MARATHON — An island that served as a nesting site to a number of bird species, such as pelicans, cormorants and magnificent frigatebirds, was cleared of high-quality mangrove during the weekend, sparking outrage from locals, a code enforcement case and an inquiry from environmental law enforcement.
Bob Williams said he goes for a swim around the uninhabited western island of Fanny Keys, known as 'Bird Island' to some locals, that sits just off the gulfside coast of Marathon in the area of Porky’s Bayside Restaurant and Marina. On Sunday afternoon, when he finished his swim, he noticed a barge pushed up on the side of the island and a backhoe clearing vegetation.
He attempted to locate a camera and return to the site, but by the time he did, the barge was gone. Williams snapped a photo of the destruction and a large number of birds standing around their decimated home.
“It’s probably the biggest rookery we have on this end of Marathon,” Williams said of the island. “For me, it’s a real bummer, and that was the only piece of pristine habitat that was left in this area and I really enjoyed swimming around there, and seeing it all cleared is a real heartbreak.”
Another one of the island’s visitors is Amy Troisi, who did a shoreline cleanup to pick up litter there at one point.
“We witnessed so many beautiful birds nesting,” Troisi said. “It was amazing. We didn’t want to disturb them so we didn’t go on the island.”
Troisi agreed with Williams that pristine natural habitat is dwindling in the Middle Keys due to development.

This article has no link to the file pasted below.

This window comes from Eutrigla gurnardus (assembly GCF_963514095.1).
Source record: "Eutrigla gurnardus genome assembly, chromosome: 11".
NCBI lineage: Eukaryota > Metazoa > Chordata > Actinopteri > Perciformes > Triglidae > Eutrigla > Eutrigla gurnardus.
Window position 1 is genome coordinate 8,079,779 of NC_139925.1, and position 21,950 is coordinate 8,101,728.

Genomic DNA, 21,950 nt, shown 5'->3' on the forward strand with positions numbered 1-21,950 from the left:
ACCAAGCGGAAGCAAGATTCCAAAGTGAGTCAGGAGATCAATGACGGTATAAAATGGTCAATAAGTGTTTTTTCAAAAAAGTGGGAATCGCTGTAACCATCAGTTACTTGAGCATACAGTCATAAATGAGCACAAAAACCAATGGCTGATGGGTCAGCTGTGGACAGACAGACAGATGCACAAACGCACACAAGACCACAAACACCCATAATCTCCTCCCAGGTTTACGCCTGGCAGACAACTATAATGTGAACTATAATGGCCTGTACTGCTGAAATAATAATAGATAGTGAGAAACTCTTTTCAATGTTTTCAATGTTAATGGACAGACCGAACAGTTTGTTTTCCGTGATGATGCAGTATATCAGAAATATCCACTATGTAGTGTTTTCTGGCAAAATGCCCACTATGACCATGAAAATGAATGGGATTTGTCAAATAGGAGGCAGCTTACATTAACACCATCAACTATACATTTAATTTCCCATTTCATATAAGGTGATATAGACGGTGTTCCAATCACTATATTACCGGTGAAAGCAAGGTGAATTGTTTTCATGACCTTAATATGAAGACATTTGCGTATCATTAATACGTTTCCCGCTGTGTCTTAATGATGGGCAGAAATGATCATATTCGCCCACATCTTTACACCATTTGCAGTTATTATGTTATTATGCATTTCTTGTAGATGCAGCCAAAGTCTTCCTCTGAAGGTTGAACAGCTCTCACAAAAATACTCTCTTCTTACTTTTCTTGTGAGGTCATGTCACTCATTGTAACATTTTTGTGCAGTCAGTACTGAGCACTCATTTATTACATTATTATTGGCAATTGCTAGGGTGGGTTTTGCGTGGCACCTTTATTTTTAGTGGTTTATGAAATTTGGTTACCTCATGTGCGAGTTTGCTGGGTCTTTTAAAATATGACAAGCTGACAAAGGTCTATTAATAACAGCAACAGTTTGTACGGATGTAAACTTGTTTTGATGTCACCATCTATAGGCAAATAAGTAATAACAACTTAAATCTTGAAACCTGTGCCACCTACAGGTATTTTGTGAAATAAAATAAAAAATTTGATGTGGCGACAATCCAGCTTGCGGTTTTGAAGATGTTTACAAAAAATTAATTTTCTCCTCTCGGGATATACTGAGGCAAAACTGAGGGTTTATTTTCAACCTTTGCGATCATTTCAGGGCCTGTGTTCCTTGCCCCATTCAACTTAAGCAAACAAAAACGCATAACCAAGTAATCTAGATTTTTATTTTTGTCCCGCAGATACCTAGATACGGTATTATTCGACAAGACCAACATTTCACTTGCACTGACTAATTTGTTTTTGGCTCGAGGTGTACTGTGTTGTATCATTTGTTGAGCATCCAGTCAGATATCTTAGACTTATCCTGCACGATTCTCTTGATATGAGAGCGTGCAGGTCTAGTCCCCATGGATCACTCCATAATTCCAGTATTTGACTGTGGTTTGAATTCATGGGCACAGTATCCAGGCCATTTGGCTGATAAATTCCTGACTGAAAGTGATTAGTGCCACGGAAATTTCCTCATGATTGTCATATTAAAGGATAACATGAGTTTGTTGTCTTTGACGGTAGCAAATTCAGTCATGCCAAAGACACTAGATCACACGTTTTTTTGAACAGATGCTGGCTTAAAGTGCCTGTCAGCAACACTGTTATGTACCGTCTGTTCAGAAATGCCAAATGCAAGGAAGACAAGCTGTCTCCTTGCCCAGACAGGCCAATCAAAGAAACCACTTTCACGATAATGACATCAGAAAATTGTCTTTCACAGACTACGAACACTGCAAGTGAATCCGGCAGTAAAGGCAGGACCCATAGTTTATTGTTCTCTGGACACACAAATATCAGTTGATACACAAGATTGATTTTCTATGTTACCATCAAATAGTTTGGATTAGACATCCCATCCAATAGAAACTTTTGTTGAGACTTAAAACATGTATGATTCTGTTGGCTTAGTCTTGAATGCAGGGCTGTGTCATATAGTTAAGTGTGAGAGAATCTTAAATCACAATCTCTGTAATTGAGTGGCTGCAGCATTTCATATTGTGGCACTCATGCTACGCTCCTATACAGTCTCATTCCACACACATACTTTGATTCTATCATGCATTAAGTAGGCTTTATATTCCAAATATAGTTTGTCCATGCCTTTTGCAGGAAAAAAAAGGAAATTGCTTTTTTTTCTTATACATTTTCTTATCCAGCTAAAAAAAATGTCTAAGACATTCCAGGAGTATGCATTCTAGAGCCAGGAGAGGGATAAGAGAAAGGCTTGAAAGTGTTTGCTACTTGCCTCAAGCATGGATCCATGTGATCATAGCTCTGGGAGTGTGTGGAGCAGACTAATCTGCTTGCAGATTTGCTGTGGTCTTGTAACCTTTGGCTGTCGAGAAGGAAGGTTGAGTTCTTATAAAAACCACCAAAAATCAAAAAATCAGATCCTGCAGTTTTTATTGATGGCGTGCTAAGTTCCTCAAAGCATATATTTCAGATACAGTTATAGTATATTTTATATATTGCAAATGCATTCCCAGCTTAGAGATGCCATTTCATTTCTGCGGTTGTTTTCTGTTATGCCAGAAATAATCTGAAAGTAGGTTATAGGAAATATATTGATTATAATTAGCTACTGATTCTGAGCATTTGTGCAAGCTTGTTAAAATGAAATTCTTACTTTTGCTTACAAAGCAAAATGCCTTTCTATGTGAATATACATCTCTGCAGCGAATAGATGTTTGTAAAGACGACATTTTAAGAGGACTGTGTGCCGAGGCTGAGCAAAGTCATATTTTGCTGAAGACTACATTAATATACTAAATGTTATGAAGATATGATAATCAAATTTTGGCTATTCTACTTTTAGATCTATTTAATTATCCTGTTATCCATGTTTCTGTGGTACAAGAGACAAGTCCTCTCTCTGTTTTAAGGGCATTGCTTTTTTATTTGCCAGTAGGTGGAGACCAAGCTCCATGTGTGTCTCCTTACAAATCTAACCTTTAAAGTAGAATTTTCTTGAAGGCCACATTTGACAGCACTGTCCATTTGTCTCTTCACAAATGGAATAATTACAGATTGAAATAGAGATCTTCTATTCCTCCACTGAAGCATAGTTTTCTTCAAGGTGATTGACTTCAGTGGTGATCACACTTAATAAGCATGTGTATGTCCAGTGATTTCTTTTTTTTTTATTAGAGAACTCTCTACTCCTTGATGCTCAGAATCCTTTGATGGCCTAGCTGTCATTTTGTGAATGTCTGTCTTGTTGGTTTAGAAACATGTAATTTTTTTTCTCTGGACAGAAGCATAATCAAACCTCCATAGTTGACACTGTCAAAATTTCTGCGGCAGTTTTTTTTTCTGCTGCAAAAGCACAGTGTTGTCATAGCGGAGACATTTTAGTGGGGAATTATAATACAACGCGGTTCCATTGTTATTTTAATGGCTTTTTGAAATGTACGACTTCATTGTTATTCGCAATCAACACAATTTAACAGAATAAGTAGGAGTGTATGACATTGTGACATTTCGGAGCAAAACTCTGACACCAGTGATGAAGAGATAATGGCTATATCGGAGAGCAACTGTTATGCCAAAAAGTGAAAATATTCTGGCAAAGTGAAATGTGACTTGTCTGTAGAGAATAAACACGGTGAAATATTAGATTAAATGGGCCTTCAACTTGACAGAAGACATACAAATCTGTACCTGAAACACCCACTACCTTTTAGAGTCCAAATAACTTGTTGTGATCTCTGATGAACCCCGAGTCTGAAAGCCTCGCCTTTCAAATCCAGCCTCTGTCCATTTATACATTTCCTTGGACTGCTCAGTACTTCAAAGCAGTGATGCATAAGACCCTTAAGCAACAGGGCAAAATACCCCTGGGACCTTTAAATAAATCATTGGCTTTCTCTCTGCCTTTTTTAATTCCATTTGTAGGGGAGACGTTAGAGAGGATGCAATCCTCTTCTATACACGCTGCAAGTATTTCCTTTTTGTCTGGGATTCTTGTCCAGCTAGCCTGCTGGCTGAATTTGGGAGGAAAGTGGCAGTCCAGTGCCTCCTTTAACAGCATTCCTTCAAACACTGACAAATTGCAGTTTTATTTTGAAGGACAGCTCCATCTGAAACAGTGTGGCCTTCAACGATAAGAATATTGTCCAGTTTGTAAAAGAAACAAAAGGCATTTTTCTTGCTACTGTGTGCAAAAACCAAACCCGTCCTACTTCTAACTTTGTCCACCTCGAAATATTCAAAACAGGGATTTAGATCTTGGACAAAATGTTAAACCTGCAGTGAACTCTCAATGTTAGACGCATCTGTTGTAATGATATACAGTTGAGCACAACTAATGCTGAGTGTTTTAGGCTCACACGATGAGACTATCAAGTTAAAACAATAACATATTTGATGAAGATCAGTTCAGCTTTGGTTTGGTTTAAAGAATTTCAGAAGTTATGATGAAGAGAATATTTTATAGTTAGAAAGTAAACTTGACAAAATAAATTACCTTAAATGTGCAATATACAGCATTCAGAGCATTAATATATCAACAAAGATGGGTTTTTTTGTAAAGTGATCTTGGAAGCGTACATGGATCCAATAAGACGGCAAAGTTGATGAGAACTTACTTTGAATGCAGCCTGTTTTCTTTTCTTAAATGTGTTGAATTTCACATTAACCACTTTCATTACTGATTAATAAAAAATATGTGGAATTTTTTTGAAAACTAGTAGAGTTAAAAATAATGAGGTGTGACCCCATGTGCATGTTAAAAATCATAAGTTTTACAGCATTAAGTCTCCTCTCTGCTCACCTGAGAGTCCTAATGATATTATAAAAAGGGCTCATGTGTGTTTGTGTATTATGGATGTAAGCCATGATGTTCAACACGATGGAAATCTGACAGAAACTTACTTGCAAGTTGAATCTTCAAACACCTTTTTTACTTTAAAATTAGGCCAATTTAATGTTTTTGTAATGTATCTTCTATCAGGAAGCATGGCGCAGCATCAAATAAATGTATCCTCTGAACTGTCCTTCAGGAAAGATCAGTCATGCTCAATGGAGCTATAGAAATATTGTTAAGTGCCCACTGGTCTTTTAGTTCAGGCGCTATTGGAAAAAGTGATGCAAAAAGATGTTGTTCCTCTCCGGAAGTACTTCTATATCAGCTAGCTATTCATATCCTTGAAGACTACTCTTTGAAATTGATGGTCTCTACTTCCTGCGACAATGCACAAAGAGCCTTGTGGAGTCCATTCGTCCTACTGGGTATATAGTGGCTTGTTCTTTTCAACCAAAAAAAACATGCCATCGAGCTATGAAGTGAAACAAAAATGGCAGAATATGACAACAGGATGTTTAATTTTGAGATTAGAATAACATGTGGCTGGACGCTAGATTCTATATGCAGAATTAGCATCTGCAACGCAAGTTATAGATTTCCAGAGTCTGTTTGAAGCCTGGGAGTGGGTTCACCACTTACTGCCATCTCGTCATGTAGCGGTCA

“If you’re familiar with Marathon you can see that we’re running out of suitable habitat for all the birds,” Troisi said. “Every little island that gets cleared is one less island for them to nest and do what they need to do to exist.”
Kelly Grinter, of the Marathon Wild Bird Center, said she was familiar with the island and its rich habitat, similar to another island the center owns that is inhabited only by birds.
“This particular habitat, this particular type of mangrove, it wasn’t low-grade, it was high-quality,” Grinter said.
Marathon City Manager George Garrett said no city permits had been issued to develop the island and the city has initiated a code case in the matter.
Garrett said in addition to the Florida Fish and Wildlife Conservation Commission and state Department of Environmental Protection, the Florida Keys National Marine Sanctuary was also aware of the clearing and was "working on it." He added it was possible the U.S. Army Corps of Engineers, which issues permits for wetland development, could get involved.
"I know that island. It's largely a wetland island, although probably the center is high salt marsh and buttonwood," Garrett said.
Because of the size and nature of the island, Garrett said it has limited development potential and obtaining a permit to build on it would have been difficult. He said the DEP was in contact with the owners.
According to data from the Monroe County Property Appraiser's Office, the small island is owned by David and Tammy Marabella, listed under an address in Vista, California. The address is the same as that of Nationwide Construction and Repair Company. A LinkedIn page for David Marabella shows he is employed at that company. The Marabellas did not return phone calls requesting comment on the matter.
The Marabellas also own the island nearby called East Fanny Key, according to appraiser data. That island has a three-story house on it. Its most recent purchase was in 2015 for $1,750,000. Since then, 10 permits have been applied for at East Fanny Key to demolish and rebuild parts of the property.
FWC spokesman Bobby Dube said no one notified his agency of the clearing of the uninhabited island until after the barge was gone and asked that anyone who may have gotten a number from it or has a picture of it to alert officers.